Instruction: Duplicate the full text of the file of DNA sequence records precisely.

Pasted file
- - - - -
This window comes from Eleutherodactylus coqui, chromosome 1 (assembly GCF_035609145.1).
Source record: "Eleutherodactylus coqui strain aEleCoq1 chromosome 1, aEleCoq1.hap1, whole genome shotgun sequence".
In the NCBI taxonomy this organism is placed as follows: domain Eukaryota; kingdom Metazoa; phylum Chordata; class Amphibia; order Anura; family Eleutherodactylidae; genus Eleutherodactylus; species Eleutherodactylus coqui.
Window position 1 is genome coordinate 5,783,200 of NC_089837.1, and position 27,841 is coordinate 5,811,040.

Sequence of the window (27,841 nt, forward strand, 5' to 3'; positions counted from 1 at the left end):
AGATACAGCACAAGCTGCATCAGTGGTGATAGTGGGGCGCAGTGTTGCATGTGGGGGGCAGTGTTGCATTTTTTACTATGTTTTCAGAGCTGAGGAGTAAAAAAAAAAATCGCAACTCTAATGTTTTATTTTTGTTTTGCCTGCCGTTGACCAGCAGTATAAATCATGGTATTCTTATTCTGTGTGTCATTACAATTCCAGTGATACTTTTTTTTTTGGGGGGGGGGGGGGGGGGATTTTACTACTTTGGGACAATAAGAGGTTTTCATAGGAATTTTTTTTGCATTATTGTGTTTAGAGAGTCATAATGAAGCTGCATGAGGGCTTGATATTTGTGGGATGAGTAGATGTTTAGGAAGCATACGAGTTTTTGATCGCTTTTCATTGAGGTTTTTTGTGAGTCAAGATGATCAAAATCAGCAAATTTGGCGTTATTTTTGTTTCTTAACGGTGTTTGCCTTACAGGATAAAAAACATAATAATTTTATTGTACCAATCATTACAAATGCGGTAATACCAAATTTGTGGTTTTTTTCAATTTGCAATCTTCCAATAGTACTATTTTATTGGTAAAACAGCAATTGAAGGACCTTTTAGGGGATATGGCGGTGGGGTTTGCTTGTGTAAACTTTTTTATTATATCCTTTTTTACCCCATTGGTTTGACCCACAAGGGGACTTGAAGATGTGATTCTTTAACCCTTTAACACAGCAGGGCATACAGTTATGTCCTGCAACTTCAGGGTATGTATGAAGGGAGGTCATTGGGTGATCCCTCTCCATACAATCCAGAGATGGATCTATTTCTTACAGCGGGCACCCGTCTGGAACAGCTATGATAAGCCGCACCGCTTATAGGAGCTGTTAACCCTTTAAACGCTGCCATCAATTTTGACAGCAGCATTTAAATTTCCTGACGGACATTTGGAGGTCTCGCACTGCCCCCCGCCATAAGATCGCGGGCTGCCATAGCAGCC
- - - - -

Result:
This window comes from Eleutherodactylus coqui, chromosome 1 (assembly GCF_035609145.1).
Source record: "Eleutherodactylus coqui strain aEleCoq1 chromosome 1, aEleCoq1.hap1, whole genome shotgun sequence".
In the NCBI taxonomy this organism is placed as follows: domain Eukaryota; kingdom Metazoa; phylum Chordata; class Amphibia; order Anura; family Eleutherodactylidae; genus Eleutherodactylus; species Eleutherodactylus coqui.
Window position 1 is genome coordinate 5,783,200 of NC_089837.1, and position 27,841 is coordinate 5,811,040.

Sequence of the window (27,841 nt, forward strand, 5' to 3'; positions counted from 1 at the left end):
AGATACAGCACAAGCTGCATCAGTGGTGATAGTGGGGCGCAGTGTTGCATGTGGGGGGCAGTGTTGCATTTTTTACTATGTTTTCAGAGCTGAGGAGTAAAAAAAAAAATCGCAACTCTAATGTTTTATTTTTGTTTTGCCTGCCGTTGACCAGCAGTATAAATCATGGTATTCTTATTCTGTGTGTCATTACAATTCCAGTGATACTTTTTTTTTTGGGGGGGGGGGGGGGGGGATTTTACTACTTTGGGACAATAAGAGGTTTTCATAGGAATTTTTTTTGCATTATTGTGTTTAGAGAGTCATAATGAAGCTGCATGAGGGCTTGATATTTGTGGGATGAGTAGATGTTTAGGAAGCATACGAGTTTTTGATCGCTTTTCATTGAGGTTTTTTGTGAGTCAAGATGATCAAAATCAGCAAATTTGGCGTTATTTTTGTTTCTTAACGGTGTTTGCCTTACAGGATAAAAAACATAATAATTTTATTGTACCAATCATTACAAATGCGGTAATACCAAATTTGTGGTTTTTTTCAATTTGCAATCTTCCAATAGTACTATTTTATTGGTAAAACAGCAATTGAAGGACCTTTTAGGGGATATGGCGGTGGGGTTTGCTTGTGTAAACTTTTTTATTATATCCTTTTTTACCCCATTGGTTTGACCCACAAGGGGACTTGAAGATGTGATTCTTTAACCCTTTAACACAGCAGGGCATACAGTTATGTCCTGCAACTTCAGGGTATGTATGAAGGGAGGTCATTGGGTGATCCCTCTCCATACAATCCAGAGATGGATCTATTTCTTACAGCGGGCACCCGTCTGGAACAGCTATGATAAGCCGCACCGCTTATAGGAGCTGTTAACCCTTTAAACGCTGCCATCAATTTTGACAGCAGCATTTAAATTTCCTGACGGACATTTGGAGGTCTCGCACTGCCCCCCGCCATAAGATCGCGGGCTGCCATAGCAGCC